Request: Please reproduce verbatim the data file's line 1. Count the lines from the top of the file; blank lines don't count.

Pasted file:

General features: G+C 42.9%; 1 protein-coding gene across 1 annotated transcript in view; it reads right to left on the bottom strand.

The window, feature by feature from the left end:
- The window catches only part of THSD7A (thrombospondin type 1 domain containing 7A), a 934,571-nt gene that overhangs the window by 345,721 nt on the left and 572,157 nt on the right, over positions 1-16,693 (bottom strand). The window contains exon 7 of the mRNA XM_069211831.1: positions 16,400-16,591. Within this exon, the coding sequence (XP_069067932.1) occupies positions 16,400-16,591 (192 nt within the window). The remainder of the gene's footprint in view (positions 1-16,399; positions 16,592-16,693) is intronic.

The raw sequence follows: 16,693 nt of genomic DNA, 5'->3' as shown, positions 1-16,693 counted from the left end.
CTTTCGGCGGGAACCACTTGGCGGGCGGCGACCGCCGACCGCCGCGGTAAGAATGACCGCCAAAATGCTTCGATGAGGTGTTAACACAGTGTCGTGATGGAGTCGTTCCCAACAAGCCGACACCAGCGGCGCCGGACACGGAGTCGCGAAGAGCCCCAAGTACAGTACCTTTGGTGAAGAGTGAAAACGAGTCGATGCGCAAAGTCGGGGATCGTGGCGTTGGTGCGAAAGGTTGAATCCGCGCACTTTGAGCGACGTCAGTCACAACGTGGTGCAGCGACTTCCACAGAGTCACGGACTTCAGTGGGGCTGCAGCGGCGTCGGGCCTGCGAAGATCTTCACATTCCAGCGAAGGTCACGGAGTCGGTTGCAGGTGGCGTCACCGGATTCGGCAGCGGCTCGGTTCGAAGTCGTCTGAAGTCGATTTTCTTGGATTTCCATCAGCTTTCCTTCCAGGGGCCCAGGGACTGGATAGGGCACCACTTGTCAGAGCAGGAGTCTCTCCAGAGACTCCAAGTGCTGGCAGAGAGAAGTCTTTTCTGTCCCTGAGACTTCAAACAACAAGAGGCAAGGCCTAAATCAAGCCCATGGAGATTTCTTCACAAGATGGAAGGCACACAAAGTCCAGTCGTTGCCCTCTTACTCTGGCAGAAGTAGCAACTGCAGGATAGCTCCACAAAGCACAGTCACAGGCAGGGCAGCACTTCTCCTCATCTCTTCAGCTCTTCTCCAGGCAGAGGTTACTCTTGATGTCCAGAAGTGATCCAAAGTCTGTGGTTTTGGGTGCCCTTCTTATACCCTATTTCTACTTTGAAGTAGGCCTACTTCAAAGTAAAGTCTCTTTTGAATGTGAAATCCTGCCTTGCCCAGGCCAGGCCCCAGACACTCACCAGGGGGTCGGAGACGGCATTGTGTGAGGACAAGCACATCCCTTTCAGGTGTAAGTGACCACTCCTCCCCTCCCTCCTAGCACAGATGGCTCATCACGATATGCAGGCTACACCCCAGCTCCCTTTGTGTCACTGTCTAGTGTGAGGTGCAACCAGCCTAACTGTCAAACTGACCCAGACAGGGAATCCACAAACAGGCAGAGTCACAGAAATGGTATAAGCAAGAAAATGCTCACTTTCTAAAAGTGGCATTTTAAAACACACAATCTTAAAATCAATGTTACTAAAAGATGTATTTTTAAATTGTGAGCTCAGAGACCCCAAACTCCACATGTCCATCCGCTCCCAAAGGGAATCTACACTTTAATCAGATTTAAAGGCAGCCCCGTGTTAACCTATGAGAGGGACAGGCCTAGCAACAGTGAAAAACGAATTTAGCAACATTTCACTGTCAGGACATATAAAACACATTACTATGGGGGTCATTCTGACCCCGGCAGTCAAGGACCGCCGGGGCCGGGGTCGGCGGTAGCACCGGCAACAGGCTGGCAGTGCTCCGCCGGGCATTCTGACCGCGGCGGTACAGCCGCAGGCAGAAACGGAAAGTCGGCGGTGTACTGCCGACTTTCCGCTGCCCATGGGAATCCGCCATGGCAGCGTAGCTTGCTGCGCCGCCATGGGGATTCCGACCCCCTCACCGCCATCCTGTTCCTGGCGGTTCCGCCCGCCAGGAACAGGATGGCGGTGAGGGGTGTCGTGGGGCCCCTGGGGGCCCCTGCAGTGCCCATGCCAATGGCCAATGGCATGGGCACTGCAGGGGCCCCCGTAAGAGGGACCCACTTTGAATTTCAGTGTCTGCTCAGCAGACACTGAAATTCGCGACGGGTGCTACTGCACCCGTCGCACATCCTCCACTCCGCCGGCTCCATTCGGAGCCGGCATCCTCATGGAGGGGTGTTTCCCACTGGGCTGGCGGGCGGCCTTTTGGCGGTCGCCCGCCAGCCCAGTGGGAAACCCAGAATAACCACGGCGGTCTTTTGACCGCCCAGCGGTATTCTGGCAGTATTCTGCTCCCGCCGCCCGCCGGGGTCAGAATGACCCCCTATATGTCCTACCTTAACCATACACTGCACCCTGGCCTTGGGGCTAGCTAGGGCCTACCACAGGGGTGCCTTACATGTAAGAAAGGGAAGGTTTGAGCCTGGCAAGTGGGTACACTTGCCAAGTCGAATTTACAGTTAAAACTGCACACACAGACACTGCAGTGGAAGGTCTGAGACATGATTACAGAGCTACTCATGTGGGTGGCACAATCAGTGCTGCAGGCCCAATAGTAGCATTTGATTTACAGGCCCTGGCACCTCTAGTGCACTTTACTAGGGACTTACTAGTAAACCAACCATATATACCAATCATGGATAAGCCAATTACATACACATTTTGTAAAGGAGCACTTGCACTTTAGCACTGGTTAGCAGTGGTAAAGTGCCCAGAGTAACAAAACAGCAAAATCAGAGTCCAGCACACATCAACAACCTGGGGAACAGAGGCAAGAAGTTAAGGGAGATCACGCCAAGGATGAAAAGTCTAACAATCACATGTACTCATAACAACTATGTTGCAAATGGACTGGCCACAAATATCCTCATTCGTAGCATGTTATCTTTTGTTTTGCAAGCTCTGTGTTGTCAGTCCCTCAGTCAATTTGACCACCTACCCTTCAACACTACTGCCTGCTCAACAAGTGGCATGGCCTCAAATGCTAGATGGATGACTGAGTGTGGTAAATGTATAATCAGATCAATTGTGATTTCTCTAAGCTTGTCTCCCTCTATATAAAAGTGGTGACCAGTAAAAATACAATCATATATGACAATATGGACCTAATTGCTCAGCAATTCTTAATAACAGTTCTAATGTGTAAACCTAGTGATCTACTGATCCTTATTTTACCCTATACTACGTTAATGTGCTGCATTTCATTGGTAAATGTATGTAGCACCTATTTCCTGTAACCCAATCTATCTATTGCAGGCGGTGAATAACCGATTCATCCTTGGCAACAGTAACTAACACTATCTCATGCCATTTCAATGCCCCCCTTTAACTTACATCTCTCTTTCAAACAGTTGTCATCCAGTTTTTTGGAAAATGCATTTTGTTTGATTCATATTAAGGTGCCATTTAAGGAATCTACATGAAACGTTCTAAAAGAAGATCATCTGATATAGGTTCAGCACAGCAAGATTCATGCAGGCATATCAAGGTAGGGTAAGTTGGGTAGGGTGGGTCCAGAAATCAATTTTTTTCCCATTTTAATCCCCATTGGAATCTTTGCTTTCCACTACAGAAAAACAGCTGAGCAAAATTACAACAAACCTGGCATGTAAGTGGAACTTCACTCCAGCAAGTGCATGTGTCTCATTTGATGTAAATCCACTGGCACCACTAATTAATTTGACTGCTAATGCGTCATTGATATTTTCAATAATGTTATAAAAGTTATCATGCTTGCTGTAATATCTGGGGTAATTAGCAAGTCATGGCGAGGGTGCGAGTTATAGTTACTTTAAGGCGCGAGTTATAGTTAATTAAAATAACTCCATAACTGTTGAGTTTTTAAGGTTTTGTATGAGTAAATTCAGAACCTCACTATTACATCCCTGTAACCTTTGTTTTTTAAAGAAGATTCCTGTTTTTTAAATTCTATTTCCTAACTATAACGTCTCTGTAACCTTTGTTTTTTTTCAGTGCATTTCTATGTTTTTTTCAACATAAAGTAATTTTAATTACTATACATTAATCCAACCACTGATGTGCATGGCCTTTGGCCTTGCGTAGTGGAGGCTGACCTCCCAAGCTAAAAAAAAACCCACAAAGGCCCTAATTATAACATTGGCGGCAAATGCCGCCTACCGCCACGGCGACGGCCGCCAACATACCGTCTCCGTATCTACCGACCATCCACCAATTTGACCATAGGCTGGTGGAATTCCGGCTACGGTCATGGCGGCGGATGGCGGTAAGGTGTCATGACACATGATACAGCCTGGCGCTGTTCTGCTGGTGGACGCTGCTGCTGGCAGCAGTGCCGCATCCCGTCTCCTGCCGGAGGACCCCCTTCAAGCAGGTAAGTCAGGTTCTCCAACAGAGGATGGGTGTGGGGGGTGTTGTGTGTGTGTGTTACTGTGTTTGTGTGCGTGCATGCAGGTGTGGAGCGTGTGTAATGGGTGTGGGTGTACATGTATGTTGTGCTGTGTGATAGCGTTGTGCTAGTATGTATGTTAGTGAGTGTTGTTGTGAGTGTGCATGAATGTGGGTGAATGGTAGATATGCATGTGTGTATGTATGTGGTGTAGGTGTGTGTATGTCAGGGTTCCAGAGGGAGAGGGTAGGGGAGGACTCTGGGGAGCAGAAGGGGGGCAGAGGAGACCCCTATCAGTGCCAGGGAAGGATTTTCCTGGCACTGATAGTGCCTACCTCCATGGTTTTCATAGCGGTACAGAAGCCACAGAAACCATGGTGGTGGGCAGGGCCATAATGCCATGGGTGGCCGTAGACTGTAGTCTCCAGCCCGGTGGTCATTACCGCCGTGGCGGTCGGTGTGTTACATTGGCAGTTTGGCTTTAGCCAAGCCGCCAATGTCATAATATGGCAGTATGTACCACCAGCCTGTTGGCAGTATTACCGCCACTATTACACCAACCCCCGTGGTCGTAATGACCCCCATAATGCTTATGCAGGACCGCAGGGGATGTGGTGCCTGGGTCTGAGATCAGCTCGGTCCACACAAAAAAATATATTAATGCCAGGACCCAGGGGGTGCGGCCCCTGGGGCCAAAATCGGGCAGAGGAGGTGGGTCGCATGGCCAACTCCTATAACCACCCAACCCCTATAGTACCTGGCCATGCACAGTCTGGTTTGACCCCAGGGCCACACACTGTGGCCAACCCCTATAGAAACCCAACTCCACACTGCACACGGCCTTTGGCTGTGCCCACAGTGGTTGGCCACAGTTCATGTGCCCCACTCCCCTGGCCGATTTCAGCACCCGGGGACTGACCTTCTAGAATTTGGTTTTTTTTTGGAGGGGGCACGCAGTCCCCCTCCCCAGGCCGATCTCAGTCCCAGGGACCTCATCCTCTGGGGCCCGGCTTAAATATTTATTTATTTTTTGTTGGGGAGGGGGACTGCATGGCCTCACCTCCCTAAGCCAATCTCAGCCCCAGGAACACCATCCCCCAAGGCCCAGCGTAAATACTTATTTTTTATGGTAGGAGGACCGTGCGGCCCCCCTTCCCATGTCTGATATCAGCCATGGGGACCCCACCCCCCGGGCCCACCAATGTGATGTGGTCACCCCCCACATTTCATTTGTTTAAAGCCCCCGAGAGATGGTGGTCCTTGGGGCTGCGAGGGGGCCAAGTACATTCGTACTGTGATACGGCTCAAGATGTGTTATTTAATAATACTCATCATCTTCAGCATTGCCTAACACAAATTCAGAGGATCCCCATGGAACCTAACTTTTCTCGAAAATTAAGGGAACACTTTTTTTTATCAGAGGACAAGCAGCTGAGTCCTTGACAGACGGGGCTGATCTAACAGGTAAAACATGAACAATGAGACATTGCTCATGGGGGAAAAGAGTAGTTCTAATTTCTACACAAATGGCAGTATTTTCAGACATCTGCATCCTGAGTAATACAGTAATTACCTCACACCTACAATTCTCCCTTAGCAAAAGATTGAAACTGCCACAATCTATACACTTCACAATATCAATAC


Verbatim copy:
General features: G+C 42.9%; 1 protein-coding gene across 1 annotated transcript in view; it reads right to left on the bottom strand.